- One group was given a synthetic hormone called tibolone (2.5 mg), which has previously been suggested to improve menopause symptoms;
- And the last group of women who refused hormonal therapy was given a vitamin D supplement (400 IU).
At the end of a year-long trial, researchers found that the women in the first three groups—or all women taking hormones—showed significant improvement in menopause symptoms compared to the women who had been taking vitamin D supplements.
Focusing on libido and sexual function, researchers then evaluated sex function changes using the McCoy Female Sexuality Questionnaire, comparing measurements made before treatment and after 12 months.
The self-administered questionnaire, comprised of 19 queries on sexual arousal, frequency of sexual contact, orgasm, satisfaction, painful intercourse, fantasies and other questions, is a diagnostic tool designed to measure sexual function in menopausal women.
Researchers noted that a year after taking DHEA and HRT, women taking these hormones reported significantly more interest in sex and more sexual activity.
Women taking tibolone also reported better sexual function, but the difference was not as considerable as for women taking DHEA or HRT, while women taking vitamin D did not experience any change in their sexual function.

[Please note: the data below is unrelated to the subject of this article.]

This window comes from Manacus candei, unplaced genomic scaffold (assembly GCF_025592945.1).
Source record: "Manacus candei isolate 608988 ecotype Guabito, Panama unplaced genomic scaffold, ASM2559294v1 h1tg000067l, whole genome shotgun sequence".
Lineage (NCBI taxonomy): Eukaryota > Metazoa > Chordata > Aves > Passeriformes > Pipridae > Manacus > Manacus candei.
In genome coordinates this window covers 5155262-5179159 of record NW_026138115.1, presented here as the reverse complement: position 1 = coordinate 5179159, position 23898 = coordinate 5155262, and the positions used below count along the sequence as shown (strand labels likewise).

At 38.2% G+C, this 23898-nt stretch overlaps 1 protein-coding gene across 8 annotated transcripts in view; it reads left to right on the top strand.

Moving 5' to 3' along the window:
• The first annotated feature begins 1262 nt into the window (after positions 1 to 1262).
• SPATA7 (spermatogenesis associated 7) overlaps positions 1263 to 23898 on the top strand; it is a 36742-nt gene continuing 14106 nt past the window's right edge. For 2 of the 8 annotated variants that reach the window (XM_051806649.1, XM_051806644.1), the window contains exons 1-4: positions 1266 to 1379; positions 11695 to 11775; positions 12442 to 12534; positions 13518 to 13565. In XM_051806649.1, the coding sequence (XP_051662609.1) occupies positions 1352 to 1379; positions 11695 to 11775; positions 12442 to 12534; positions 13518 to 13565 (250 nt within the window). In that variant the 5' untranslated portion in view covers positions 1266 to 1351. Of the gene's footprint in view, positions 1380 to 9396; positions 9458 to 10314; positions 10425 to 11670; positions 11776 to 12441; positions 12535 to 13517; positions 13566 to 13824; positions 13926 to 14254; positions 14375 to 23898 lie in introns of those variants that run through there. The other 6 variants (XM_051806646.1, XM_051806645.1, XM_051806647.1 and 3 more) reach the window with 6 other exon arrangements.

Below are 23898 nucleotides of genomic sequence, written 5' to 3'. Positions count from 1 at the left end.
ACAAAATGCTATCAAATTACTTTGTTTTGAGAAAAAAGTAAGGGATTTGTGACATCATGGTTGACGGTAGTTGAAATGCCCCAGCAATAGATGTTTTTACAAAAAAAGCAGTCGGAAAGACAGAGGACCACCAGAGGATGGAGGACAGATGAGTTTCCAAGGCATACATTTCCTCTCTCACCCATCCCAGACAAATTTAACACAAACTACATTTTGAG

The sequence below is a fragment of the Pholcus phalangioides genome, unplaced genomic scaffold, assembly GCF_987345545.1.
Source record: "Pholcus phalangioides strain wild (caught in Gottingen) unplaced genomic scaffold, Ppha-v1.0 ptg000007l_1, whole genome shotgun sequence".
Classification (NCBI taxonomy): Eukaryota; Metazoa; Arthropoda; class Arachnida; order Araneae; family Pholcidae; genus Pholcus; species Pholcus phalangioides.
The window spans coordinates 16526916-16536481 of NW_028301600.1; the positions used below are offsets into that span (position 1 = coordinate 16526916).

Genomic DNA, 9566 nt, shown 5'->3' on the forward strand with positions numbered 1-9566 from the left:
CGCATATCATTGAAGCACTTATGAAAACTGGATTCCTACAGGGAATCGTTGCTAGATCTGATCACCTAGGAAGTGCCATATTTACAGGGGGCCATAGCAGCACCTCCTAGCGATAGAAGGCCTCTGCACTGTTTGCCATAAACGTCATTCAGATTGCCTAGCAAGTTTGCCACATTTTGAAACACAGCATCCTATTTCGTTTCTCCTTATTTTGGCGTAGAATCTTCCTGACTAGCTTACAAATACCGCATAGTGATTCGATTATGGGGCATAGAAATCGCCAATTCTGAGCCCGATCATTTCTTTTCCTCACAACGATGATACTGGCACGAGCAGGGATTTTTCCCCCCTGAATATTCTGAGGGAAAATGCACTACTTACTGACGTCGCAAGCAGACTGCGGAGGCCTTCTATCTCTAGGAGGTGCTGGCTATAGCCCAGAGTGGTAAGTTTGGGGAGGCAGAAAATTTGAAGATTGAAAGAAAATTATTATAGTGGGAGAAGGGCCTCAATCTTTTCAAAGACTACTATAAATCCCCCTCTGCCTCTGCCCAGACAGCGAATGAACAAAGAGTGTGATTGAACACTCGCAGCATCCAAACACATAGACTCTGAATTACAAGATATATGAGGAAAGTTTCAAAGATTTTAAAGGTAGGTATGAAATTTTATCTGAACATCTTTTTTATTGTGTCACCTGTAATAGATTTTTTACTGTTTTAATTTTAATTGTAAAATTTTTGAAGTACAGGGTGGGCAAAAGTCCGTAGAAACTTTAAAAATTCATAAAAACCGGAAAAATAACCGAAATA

“Daily oral DHEA therapy at the dose of 10 mg, HRT and tibolone all provided a significant improvement in comparison with vitamin D in sexual function and in frequency of sexual intercourse in early postmenopausal women,” Dr. Genazzani wrote in Climacteric.
Reporting on the study, Alice Walton, The Atlantic’s health and science journalist, surmised that because DHEA is a precursor hormone, it worked by increasing levels of estrogen, progesterone and testosterone—all of which play a role in sexual function. Walton has a doctoral degree in biopsychology.
She also observed that: “The results of the study sound promising, and they could well be, but the study was very small, with only about 12 women in each experimental group.”
Before any solid conclusions can be drawn about the effectiveness, safety and dosing of DHEA, larger clinical trials have to be conducted, Walton noted. “Longer-term studies will also have to determine whether DHEA given over a period of years has any adverse effects,” she said.
“It will be interesting to follow the clinical research as it develops, and determines whether DHEA might be an effective alternative to HRT,” she concluded.
Her views were echoed by Climacteric journal editor Anna Fenton.
“This is an interesting result—although we must bear in mind that this is a pilot study with a small sample,” Fenton said in a news release.
“Nevertheless, it does indicate that DHEA has potential as a therapy to help women deal with the physical discomfort of menopause, as well as helping them sexually,” she said.
And before you jump up to grab those products with “natural DHEA,” take note of Walton’s advice: “Products that advertise themselves as containing natural DHEA, like yam or soy products, are misleading, since the body cannot actually synthesize DHEA from these chemicals,” she warned.